worldwide.” This is to say that China is facing a huge problem, and that is the neccessary increase of wages just to get enough workers to survive. One way considered of making up for this loss is too pass price increases on the consumers in U.S and other markets. This will definitely have an impact on us as we could see prices on goods imported from China(which is a ALOT of stuff)soar.

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Uncle Sam juggling with the possibilities... by Hildonen, WilfredI choose this picture because i think it compliments nicely the arguement that my author makes, and that i have adopted, in that America is a superpower, but the rise of the rest in inevitable. The picture perfectly symbolizes a great quote from my book, “in a world that is moving fast, what will happen when America is too busy globalizing every one else to globalize it self?” This is just one of many questions globalization poses to the fate of America and i think the picture portrays it nicely.

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In class i’ve noticed we are mostly exploring globalization as the sharing of ideas, goods, businesses and such but we havent exactly pondered what this means? its great that we can define globalization but what good does that do us if we dont understand the outcomes. this is why i really am enjoying the book, The Post-American World by fareed zakaria. in it he marvels about the “rise of the rest” here is a great exerpt from a cnn blog from his book:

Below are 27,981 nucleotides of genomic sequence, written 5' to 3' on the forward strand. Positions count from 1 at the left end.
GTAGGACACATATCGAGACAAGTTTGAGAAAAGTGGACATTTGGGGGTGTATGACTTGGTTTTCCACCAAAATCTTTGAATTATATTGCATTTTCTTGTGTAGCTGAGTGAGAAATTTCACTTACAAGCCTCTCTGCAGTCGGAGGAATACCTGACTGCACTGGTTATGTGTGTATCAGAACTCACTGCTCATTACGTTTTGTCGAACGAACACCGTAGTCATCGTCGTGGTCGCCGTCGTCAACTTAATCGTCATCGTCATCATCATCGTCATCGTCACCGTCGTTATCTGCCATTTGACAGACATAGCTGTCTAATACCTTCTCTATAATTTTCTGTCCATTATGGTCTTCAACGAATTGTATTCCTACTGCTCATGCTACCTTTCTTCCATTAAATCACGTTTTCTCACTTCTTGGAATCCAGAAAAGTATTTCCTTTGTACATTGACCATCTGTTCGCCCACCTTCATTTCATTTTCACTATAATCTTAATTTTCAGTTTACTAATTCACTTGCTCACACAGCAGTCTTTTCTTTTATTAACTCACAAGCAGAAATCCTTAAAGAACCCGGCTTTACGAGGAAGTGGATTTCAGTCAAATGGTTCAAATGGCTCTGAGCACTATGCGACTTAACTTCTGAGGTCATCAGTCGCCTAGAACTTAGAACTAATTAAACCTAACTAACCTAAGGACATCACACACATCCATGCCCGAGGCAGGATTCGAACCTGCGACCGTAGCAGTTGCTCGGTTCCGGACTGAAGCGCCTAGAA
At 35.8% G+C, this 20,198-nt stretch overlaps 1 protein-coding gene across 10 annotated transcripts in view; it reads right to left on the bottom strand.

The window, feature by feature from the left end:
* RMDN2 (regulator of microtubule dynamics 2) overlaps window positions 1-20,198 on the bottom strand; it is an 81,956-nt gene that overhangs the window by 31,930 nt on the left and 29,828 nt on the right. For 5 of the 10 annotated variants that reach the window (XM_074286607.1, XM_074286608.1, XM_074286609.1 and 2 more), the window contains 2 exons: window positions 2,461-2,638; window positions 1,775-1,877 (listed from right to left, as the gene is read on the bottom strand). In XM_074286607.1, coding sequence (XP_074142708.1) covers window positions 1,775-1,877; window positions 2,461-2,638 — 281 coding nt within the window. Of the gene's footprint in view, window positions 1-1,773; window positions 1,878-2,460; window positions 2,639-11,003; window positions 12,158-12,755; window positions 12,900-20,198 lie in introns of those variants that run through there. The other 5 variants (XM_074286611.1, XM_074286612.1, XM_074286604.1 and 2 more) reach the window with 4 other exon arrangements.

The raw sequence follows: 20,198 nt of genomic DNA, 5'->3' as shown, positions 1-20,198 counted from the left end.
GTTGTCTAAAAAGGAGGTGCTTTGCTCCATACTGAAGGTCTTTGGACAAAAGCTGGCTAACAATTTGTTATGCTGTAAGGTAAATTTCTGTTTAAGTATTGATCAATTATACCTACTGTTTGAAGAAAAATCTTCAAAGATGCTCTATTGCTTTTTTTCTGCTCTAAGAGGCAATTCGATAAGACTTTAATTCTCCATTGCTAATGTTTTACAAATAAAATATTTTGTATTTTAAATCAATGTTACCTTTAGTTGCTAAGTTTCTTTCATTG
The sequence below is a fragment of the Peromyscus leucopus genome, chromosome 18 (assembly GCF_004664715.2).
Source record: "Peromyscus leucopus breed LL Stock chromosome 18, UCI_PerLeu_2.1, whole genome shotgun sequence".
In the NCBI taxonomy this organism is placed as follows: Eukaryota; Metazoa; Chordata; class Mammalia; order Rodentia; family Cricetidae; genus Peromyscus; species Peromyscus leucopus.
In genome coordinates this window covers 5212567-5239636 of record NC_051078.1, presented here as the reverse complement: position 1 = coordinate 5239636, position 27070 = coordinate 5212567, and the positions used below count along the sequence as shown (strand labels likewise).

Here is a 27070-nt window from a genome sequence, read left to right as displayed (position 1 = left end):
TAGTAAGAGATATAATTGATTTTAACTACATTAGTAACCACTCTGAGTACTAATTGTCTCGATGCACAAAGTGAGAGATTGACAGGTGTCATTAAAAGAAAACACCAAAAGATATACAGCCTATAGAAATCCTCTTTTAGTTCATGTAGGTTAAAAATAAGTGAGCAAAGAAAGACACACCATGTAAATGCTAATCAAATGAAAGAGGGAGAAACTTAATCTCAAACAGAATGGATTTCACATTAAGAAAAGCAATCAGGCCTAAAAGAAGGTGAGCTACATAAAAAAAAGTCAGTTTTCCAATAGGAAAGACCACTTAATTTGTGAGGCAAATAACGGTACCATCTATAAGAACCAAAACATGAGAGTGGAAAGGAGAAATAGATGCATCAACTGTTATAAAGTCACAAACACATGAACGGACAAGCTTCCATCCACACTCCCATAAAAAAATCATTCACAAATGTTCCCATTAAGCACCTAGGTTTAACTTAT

“The tallest building in the world is now in Dubai. The world’s richest man is Mexican, and its largest publicly traded corporation is Chinese. The world’s biggest plane is built in Russia and Ukraine, its leading refinery is in India, and its largest factories are all in China….The biggest movie industry, in terms of both movies made and tickets sold, is Bollywood, not Hollywood. Even shopping, America’s greatest sporting activity, has gone global. Of the top ten malls in the world, only one is in the United States; the world’s biggest is in Dongguan, China.”

the rest of the blog can be found here:

http://globalpublicsquare.blogs.cnn.com/2011/05/31/the-post-american-world-release-2-0-2/

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  1. What exactly is globalization? this is an important question as it not only tells us what globalization is, but how it will affect us. by being able to define it, i think we can better understand it and maybe even harness its powers for good.
  2. Is globalization good or bad? we need to understand what the outcomes of globalization are and how it will affect us. if its going to have positive outcomes, then great. but if for whatever reason it had negative consequences, maybe we should stop it? understanding the ways in which globalization will affect us, whether it be positive or negative, is most definitely vital
  3. Who does globalization affect? people deserve to know if globalization is going to affect them. if its not going to affect us then we have nothing to worry about. but on the other hand it could affect us greatly. in my opinion globalization will affect everyone and everything.

 

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The generic definition of globalization is “growth to a global or world wide scale.” Clearly with definition so broad, there is much that can be emcompassed just in that one term. but to me, globalization means alot. in the book im reading, Fareed Zakaria describes a post american world, and the “rise of the rest.” he obviously goes into more detail but the short story is that growth is everywhere, not just here in america. if anything, we will be surpassed in the next couple of decades. so what does globalization mean to me? it means alot in the sense that everyone and everything could be affected. the world as we know it is changing, and it doesnt seem like theres much we can do about it.